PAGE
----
Love is a risk. A risk that will offer no reward if it lacks reciprocity, self-emptying, and desire. If you are reading this however, I believe it is safe to assume that you have found love, despite the risks involved.
You fell into the ocean of uncertainty and found a treasure unparalleled to any other. You took a risk, probably without much thought, and found within another something that made you feel quantified by their presence and companionship.
It’s also safe to assume that within your relationship, you have experienced loss, hurt, and/or pain. Outside forces beyond our control disrupt our homeostasis all-the-time. We bounce back—we go with the flow—and we learn through a coexperience, how to conquer the challenges together.
There are always forces acting either against or with us in our pursuit of love. Some forces impeded on our relationships that cause damage. Other forces act on our relationships that strengthen them, such as the force of eros.
Eros is a force that works its way into our desires and into our hearts. It’s ultimately what connects us to one partner. We share an erotic connection with another. And, if we are willing, we can allow that force to continue to generate space for limitless possibilities.
What may follow is an “erotic kenosis”—an erotic emptying of the self for our beloved. More importantly, this phenomenon can encourage detachment from erotic expectation. More blatantly, such an understanding can help us loosen the grip of erotic limitations between partners. Ergo, understanding kenosis in an erotic sense can provide maximum pleasure in the bridal chambers.
Kenosis is a demonstration of love. It is what love looks like. The most extreme and sacrificial example of kenosis is depicted in a scene that you might already be familiar with.
Paul writes of Jesus demonstrating such an act in his letter to Philippians (verse 2:6-8):
Who, being in very nature God,
did not consider equality with God something to be used to his own advantage; rather, he made himself nothing by taking the very nature of servant, being made in human likeness,
And being found in appearance as a man, he humbled himself by becoming obedient to death- even death on a cross!
Kenosis is about making yourself nothing, without content, without ego-centric purpose. Cynthia Bourgeault, author of The Meaning of Mary Magdalene, expounds on this particular passage, by adding that;
Paul so profoundly realizes, self-emptying is the touchstone, the core reality underlying every moment of Jesus’s human journey. Self-emptying is what brings him into human form, and self-emptying is what leads him out, returning him to the mode of glory. The full realization of Jesus’s divine selfhood comes not through the concentration of being, but through a voluntary divestment of it.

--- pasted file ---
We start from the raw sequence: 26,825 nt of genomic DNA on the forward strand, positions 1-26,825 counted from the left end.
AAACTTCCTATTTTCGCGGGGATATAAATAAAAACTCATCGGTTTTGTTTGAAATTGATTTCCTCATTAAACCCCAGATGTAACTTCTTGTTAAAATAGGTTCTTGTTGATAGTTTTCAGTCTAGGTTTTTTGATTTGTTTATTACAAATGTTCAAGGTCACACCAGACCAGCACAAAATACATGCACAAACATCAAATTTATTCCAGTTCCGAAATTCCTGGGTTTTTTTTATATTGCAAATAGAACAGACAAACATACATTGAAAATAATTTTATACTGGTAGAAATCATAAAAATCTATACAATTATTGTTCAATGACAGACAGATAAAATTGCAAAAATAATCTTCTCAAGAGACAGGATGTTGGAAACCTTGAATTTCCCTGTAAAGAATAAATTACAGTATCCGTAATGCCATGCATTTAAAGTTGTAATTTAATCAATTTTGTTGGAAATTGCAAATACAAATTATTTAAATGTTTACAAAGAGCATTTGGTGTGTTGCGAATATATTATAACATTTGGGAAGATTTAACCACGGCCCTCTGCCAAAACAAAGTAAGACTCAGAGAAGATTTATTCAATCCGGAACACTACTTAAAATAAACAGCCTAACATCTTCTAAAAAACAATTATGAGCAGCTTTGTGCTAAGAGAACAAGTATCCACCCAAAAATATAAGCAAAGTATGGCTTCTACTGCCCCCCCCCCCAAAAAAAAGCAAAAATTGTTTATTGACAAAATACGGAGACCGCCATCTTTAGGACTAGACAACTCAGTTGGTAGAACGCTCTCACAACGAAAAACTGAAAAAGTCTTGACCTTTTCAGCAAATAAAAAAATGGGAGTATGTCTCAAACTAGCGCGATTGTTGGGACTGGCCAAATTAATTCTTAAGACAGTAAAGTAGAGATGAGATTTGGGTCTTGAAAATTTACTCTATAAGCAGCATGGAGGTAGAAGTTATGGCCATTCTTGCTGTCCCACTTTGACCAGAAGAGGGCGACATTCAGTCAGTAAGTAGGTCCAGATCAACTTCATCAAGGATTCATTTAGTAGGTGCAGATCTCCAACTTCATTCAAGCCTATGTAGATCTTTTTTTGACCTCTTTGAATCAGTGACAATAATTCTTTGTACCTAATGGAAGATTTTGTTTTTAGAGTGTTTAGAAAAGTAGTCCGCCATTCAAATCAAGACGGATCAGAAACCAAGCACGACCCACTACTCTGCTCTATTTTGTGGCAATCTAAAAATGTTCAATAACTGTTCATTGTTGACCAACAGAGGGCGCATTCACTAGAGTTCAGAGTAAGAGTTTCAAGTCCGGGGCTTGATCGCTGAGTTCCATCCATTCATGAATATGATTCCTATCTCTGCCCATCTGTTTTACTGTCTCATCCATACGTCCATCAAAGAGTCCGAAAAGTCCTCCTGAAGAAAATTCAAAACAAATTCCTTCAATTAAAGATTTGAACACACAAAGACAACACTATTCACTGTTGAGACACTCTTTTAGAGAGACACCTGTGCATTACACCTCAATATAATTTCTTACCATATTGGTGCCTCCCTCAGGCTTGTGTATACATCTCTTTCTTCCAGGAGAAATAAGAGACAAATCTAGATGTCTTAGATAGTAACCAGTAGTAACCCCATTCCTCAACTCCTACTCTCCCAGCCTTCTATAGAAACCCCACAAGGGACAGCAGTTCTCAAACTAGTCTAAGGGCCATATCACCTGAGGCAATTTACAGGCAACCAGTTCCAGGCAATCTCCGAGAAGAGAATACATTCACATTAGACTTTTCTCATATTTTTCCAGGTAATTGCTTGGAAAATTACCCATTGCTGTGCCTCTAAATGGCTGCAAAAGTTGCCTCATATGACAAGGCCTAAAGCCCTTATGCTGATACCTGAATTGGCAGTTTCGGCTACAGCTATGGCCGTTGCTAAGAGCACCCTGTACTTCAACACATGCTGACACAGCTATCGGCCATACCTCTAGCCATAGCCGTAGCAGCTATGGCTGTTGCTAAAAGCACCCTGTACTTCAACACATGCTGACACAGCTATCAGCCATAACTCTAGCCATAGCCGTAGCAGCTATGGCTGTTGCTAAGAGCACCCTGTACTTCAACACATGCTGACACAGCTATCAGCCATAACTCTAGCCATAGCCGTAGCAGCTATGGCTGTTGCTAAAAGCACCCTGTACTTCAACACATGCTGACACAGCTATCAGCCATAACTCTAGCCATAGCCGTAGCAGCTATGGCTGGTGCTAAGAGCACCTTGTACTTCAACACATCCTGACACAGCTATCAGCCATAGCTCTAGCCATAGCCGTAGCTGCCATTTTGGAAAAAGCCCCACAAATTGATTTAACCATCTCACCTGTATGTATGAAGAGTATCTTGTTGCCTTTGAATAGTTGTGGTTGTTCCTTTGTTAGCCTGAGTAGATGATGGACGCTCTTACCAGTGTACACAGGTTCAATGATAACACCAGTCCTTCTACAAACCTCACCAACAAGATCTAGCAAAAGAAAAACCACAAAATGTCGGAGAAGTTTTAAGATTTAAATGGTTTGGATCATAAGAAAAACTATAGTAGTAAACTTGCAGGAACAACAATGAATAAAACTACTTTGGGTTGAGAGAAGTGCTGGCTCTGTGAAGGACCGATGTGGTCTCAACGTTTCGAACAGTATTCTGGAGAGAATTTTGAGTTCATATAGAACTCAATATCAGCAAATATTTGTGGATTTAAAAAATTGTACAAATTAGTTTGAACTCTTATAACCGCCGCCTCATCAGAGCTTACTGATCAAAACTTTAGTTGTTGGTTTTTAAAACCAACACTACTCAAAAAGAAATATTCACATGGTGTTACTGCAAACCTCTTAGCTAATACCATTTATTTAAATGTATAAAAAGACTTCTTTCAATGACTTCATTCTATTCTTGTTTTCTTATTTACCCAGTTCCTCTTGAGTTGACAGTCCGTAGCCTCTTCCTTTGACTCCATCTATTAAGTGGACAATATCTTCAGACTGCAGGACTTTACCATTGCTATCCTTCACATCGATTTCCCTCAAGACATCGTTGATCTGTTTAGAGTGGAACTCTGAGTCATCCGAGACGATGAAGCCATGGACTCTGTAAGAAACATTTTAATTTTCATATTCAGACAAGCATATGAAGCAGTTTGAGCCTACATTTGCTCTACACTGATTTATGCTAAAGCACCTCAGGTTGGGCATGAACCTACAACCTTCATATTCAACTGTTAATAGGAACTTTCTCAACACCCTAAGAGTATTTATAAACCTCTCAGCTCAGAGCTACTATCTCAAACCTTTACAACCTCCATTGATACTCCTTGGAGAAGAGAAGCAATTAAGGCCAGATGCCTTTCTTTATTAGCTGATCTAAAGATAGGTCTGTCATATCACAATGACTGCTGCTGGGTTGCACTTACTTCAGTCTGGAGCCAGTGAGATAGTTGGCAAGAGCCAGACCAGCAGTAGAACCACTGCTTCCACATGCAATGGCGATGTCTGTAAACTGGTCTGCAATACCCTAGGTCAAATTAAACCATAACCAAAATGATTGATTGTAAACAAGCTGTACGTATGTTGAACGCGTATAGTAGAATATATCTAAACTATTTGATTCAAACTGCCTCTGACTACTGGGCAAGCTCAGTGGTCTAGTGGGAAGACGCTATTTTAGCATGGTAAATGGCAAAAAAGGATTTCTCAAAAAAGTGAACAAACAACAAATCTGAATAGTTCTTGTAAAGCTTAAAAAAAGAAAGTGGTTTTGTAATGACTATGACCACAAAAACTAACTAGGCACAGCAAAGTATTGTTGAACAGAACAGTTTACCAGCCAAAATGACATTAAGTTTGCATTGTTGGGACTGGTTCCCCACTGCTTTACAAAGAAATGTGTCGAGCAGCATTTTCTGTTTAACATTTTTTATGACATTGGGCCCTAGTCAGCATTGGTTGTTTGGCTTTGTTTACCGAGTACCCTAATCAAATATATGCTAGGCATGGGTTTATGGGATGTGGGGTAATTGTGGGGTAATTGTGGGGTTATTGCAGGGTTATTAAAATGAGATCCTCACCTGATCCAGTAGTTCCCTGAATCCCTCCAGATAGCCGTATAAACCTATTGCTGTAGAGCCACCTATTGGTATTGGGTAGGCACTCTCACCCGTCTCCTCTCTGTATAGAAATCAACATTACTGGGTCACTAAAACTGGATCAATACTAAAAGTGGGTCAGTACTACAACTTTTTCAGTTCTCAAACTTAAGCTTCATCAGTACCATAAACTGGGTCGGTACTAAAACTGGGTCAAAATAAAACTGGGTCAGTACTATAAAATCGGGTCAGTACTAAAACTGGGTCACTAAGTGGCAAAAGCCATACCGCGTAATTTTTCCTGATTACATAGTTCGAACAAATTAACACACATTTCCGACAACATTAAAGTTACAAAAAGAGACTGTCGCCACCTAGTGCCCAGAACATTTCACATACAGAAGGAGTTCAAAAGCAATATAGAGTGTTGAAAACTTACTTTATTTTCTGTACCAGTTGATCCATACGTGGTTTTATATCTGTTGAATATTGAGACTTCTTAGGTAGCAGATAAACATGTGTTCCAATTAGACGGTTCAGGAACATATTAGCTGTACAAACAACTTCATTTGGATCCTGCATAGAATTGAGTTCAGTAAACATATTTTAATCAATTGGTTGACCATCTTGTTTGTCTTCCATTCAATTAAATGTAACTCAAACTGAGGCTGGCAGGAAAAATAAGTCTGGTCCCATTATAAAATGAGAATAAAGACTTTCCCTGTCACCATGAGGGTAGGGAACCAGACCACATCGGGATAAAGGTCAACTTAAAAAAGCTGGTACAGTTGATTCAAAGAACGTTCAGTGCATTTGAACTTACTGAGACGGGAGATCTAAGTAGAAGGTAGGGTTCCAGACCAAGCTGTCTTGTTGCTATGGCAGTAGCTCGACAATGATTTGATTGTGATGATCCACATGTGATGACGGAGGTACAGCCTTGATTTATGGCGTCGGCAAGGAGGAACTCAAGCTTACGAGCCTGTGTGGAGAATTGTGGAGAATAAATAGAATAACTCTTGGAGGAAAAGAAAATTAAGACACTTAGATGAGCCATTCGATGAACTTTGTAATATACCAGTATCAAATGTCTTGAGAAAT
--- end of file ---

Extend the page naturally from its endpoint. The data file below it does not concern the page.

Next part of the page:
It’s a fundamental stepping-stone for Christianity. I believe that it is through kenosis that we fully highlight the intention for creation— to give of ourselves for another— for no other reason than because love called or compelled us to do so. To love others as we love ourselves.
Doing so requires us to step outside of ourselves, to set our ego aside; to allow love to surge within us so greatly that thinking about our actions comes secondary to the act itself. Jesus divests himself, his entire concentration of being, which includes the part of the psyche that guides our thoughts— the ego; so that we could all be saved.
Being without Purpose
So, what is kenosis, exactly? Its etymology lies in the verb kenosein; which means “to empty oneself”, “being without purpose, without truth” But, how does one “empty” themselves? John 15:13 laments;
Greater love has no man that to lay down his life for his friend.
Laying down one’s life is a sacrifice, but not the only sacrifice one needs to make to demonstrate greater love. Less dramatic demonstrations take place every day. Kenosis is a side-stepping of the self. It is a gesture of not only unity, but of self-less-ness. Parents and spouses in particular are all too familiar with this reoccurring act. But of course, all humans have the capacity to empty themselves for another.It can resemble many acts: a random passer-byer reaching out to grab a child who is about to step into oncoming traffic; A soldier shoving his brother down to the ground and taking a bullet for him. It resembles all things that look like sacrificial love. O. Henry’s “The Gift of the Magi” also depicts kenotical sacrifice, in which two lovers sell their more precious belongings in order to buy one another a Christmas gift.